Successful Conservation Partnership Keeps Bi-State Sage-Grouse off Endangered Species List
RENO– U.S. Secretary of the Interior Sally Jewell announced that the U.S. Fish and Wildlife Service has determined that the Bi-State population of greater sage-grouse does not require the protection of the Endangered Species Act (ESA).
Secretary Jewell joined with USDA Under Secretary Robert Bonnie, Nevada Governor Brian Sandoval, California Natural Resources Agency Secretary John Laird and other state and local partners to celebrate an extensive and long-term conservation partnership on behalf of the bi-state greater sage-grouse population. Federal, state and private partners have come together to proactively conserve key habitat and significantly reduce long-term threats to this distinct population segment of greater sage-grouse.
A key factor in the decision not to list the bird was the development of The Bi-State Action Plan, a conservation plan developed by partners in the Bi-State Local Area Working Group over the past 15 years and secured with $45 million in funding. This adds to nearly $30 million worth of conservation work USDA and other partners have already completed to implement this plan.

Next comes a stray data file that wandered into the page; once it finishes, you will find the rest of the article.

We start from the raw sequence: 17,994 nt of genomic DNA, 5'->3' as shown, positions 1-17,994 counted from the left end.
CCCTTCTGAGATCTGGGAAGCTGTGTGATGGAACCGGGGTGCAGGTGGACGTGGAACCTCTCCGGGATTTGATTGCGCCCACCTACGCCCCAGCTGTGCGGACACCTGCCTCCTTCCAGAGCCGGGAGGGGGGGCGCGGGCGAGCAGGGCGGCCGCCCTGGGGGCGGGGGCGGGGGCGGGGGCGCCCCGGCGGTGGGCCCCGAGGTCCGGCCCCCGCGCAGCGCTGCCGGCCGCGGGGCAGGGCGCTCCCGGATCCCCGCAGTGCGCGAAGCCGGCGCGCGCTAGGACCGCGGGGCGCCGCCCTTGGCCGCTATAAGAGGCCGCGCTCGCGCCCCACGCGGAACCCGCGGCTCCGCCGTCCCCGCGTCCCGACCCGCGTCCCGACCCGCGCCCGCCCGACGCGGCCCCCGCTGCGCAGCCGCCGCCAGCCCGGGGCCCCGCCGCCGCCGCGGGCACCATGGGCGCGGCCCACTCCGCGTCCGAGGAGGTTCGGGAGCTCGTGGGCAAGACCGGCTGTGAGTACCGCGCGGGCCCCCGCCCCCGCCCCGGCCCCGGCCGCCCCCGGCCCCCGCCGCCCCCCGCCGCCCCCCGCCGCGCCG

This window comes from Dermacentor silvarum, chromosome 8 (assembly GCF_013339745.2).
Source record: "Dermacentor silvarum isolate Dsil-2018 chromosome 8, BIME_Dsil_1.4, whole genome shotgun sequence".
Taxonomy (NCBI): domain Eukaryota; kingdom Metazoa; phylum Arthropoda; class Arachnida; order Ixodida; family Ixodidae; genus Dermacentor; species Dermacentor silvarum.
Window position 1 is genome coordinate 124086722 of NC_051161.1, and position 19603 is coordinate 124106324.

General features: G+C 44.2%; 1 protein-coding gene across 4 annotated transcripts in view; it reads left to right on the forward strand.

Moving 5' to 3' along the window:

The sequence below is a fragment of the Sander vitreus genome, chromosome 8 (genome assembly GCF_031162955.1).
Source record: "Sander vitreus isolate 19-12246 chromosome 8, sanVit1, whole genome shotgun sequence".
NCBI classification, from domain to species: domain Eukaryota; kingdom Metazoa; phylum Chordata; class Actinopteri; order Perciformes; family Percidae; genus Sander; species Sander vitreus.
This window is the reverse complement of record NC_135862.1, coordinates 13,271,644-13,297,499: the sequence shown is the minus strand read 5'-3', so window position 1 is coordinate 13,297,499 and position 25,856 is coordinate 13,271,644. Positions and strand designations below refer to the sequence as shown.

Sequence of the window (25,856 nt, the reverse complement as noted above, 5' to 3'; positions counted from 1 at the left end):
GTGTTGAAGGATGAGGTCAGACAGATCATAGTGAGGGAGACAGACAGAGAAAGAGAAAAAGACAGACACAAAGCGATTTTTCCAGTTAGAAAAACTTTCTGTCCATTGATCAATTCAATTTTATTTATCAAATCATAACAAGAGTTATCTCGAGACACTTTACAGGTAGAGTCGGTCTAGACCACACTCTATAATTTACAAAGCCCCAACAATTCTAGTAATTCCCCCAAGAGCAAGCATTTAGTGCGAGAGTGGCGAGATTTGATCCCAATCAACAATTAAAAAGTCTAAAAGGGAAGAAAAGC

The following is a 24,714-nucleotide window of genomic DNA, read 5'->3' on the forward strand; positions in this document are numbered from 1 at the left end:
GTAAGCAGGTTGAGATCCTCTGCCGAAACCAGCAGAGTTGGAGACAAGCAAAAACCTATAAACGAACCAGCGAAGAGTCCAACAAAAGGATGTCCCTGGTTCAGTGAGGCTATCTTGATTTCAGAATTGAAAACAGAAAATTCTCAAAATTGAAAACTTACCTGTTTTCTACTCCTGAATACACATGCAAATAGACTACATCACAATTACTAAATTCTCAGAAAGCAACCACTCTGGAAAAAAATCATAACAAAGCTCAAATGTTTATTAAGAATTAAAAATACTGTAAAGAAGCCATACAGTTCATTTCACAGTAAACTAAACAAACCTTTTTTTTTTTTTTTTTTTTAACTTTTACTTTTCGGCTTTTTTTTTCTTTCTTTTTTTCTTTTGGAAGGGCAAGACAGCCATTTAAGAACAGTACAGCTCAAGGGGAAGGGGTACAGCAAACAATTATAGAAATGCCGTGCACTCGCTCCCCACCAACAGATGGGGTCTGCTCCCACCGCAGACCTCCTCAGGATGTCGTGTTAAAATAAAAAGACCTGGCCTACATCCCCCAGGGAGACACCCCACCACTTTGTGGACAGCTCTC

"Thanks in large part to the extraordinary efforts of all the partners in the working group to address threats to greater sage-grouse and its habitat in the Bi-State area, our biologists have determined that this population no longer needs ESA protection," said Jewell. "What's more, the collaborative, science-based efforts in Nevada and California are proof that we can conserve sagebrush habitat across the West while we encourage sustainable economic development."
"This is welcome news for all Nevadans. I applaud the local area working group, private citizens, Tribes, the Nevada Department of Wildlife and our federal partners for their tremendous efforts to develop conservation actions that preclude the need to list the species while still allowing for sustainable economic development," said Sandoval. "Today's announcement highlights the critical partnerships that must exist for our conservation strategies to be effective and demonstrate that sage grouse and economic development can coexist in both the bi-state area and across the range of the greater sage grouse."
"Together, we've worked with ranchers, conservation groups, local governments in Nevada and California to take proactive steps to restore and enhance sage-grouse habitat while also helping them improve their ranching operations," Bonnie said. "The decision to not list the Bi-State sage-grouse proves this work has paid off."
"The efforts of the local working group and the partnerships they've built over the past decade are truly unprecedented," said Dan Ashe, U.S. Fish and Wildlife Service Director. "They have set the stage for the next generation of conservation and convinced us that the sage-grouse population has a bright future in the Bi-State region."